8 tests to determine if your relationship will last

Is it lasting love or a fleeting fling? These natural relationship tests might just tell you.

8 tests to determine if your relationship will last

Is it lasting love or a fleeting fling? These natural relationship tests might just tell you.
  • There's nothing in the world like new love, but that shine tends to wear off eventually. If you're looking for lasting love, your relationship is going to have to survive a few hurdles. These relationship tests will show you whether there's some substance under all that shine.

  • 1. Assemble furniture

  • You might think the nuts and bolts of your relationship are strong - until you're faced with the nuts and bolts of a complicated, confusing (likely Scandinavian) piece of living room furniture. If you can get through the complex process of assembling a new entertainment cabinet or dining room hutch, your relationship just might have some stamina. In fact, according to The Wall Street Journal, assembling IKEA furniture can actually be a serious source of friction between a couple.

  • 2. Stop having sex

  • OK, not all relationship tests are enjoyable. But if your relationship is based purely on sex, you'll know it as soon as you stop having it. While sex is an important part of any relationship, it could be a bad sign if it just can't survive without it (at least for a few days). Focus on how you treat each other out of the bedroom - do you have enough to talk about? Do you share favorite pastimes? You'll be surprised what you learn about each other when you're out of the sheets.

  • 3. Take a vacation

  • Vacations are meant for rest and relaxation, right? Well, for many couples, traveling together can be a litmus test for the strength of their relationship. From the stress of planning the trip to the copious amounts of time spent together, to learning (maybe too much) about each other's daily habits, a vacation might make or break your relationship. Choose an all-inclusive package, so at least you won't have the stress of choosing restaurants and splitting up the bills.

  • 4. Try something new

  • Any new relationship is a risk, but sometimes all it takes is a little external risk-taking to strengthen your bond. Try a new activity together - like bungee jumping, zip lining or another fun (and possibly frightening) adventure - and see how well you encourage and support each other in an uncomfortable situation.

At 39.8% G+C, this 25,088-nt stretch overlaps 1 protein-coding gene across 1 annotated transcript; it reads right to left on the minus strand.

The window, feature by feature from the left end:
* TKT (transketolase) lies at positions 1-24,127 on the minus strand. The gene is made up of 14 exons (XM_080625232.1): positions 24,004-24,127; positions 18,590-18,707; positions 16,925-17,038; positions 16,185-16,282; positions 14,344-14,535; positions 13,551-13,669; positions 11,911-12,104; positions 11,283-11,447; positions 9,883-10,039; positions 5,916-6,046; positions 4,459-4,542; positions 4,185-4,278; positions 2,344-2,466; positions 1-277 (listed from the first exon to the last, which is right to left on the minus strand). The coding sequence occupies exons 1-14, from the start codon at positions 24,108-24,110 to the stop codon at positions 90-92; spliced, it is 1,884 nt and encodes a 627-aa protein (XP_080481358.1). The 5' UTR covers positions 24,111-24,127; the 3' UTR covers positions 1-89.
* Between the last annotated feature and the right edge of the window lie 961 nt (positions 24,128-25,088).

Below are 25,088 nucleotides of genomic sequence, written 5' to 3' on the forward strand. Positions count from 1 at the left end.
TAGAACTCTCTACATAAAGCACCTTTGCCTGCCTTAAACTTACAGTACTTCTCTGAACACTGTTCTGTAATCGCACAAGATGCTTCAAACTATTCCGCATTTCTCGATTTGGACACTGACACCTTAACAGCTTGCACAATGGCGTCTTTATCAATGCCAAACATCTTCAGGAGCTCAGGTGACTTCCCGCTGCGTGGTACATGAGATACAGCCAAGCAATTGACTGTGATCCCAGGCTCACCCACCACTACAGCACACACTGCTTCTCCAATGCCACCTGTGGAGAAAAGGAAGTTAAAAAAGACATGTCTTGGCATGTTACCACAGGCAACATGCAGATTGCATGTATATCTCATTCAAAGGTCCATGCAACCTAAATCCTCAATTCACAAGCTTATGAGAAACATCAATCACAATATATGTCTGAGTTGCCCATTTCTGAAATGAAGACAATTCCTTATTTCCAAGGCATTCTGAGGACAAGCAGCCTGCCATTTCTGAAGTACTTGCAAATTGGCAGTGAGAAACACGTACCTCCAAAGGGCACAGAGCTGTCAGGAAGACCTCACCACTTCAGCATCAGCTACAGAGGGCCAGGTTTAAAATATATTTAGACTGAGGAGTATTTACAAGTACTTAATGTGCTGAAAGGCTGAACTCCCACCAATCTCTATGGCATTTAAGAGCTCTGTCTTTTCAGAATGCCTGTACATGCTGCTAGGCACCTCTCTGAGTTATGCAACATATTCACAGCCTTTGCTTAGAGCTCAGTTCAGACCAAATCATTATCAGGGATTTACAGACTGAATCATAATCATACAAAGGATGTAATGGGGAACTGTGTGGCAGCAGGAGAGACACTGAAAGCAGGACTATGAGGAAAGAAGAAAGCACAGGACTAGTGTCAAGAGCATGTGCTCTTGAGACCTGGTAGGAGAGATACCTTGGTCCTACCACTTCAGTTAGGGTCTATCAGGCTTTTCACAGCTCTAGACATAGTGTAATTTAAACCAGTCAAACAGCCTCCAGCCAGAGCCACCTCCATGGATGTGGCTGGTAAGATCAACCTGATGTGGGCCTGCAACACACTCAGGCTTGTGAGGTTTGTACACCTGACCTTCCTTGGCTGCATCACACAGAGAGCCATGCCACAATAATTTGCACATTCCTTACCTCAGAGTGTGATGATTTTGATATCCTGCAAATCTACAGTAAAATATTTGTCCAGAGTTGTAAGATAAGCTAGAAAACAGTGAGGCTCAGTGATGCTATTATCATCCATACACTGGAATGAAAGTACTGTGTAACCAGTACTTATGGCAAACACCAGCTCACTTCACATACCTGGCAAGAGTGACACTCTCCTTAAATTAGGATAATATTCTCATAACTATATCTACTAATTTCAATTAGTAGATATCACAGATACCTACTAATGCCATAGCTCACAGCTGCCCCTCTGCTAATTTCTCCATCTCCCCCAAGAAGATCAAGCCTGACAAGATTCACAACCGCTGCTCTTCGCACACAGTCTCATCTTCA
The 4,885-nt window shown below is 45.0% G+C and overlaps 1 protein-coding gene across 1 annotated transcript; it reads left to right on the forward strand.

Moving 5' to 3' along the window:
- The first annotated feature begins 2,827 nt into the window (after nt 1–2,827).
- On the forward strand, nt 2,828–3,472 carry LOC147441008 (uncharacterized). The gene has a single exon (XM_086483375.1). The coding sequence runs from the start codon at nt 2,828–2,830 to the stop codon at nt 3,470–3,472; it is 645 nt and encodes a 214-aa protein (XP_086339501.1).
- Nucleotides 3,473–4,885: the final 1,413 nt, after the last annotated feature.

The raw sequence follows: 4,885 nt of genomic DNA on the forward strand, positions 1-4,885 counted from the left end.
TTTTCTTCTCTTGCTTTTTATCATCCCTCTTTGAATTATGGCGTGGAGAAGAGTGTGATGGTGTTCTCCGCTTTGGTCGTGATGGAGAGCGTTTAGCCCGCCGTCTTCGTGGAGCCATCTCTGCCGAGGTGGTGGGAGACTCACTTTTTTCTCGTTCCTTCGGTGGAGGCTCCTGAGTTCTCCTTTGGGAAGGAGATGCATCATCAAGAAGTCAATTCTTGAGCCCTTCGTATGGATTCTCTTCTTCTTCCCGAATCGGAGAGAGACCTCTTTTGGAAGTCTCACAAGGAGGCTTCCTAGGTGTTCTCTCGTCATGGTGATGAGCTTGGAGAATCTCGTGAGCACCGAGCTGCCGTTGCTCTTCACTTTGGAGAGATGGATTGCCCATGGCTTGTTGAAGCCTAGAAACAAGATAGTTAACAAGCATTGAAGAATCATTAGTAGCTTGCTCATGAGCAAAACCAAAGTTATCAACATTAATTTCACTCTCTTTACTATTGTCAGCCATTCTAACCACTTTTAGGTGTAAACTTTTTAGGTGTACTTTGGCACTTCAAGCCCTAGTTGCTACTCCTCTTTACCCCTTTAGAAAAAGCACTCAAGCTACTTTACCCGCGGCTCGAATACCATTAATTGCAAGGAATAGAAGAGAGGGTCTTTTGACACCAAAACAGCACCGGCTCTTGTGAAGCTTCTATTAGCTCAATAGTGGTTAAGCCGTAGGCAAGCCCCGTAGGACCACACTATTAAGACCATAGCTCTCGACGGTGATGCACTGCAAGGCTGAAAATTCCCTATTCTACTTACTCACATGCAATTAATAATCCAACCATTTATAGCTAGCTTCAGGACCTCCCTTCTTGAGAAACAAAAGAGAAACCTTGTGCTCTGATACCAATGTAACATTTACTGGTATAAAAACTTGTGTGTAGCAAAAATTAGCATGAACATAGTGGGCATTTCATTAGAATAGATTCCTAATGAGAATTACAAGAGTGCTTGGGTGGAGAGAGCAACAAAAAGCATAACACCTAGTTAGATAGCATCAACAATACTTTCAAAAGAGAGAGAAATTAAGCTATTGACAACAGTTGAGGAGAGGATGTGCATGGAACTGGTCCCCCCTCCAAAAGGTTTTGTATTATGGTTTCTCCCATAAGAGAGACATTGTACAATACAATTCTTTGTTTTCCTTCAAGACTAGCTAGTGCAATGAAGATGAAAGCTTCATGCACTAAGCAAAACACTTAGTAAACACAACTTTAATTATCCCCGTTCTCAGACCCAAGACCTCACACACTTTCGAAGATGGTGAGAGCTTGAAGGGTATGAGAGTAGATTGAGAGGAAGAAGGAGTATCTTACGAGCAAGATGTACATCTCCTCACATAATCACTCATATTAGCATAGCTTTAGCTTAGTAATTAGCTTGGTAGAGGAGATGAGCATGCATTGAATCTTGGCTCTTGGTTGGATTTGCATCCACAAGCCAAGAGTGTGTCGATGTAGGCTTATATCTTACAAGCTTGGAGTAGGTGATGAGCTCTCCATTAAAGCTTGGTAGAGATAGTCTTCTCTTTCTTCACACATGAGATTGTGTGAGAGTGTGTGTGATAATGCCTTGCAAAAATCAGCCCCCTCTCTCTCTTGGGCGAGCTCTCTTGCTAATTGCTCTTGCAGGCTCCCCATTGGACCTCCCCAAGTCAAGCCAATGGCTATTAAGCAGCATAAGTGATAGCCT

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  • 5. Get in one heck of a fight

  • There's something idyllic about the time between meeting your new "amour" and getting into a raging, knock-down drag-out with said partner. But that time must come to an end, and your first big fight will be a good indicator of how well you can communicate, compromise and move forward as a couple. In fact, Dr. Dan Neuharth, a licensed marriage and family therapist was quoted on saying, "I tell couples that their first big fight is actually the real beginning of an intimate love affair."

  • 6. Meet the family

  • Relationships aren't just about two people - they're about two lives. Meeting your significant other's family (and introducing your partner to yours) is a big step in your relationship - and a big test. How does your partner react to your family dynamics? Does your partner support your relationships? Do you enjoy spending time with your partner's family? These are big questions that tell a lot about your relationship.

  • 7. Play a game

  • Everyone has a little competitive edge in them, but if a game of Settlers of Catan can send your partner into a three-day sulking depression, it's best you know that now. If your partner is the type of person who ruins a game, regardless of whether he or she wins, that could lead to a long life of walking on eggshells (and a life of few board games).

  • 8. Catch a bug

  • Your partner loves you at your best, but what about when you have the flu? How about a broken ankle? Physical illness and injury can be tough on relationships, so this can be a telling time for both the suffering and the caretaking partners. When you find a partner who supports you when you're vomiting on the bathroom floor (or, worse, nowhere near the bathroom), you've likely found a winner.

Kristen has a journalism degree and has experience writing in a variety of fields, including art and culture, health and fitness and financial and real estate services. Kristen has written for USA Today, SFGate and the Knot.


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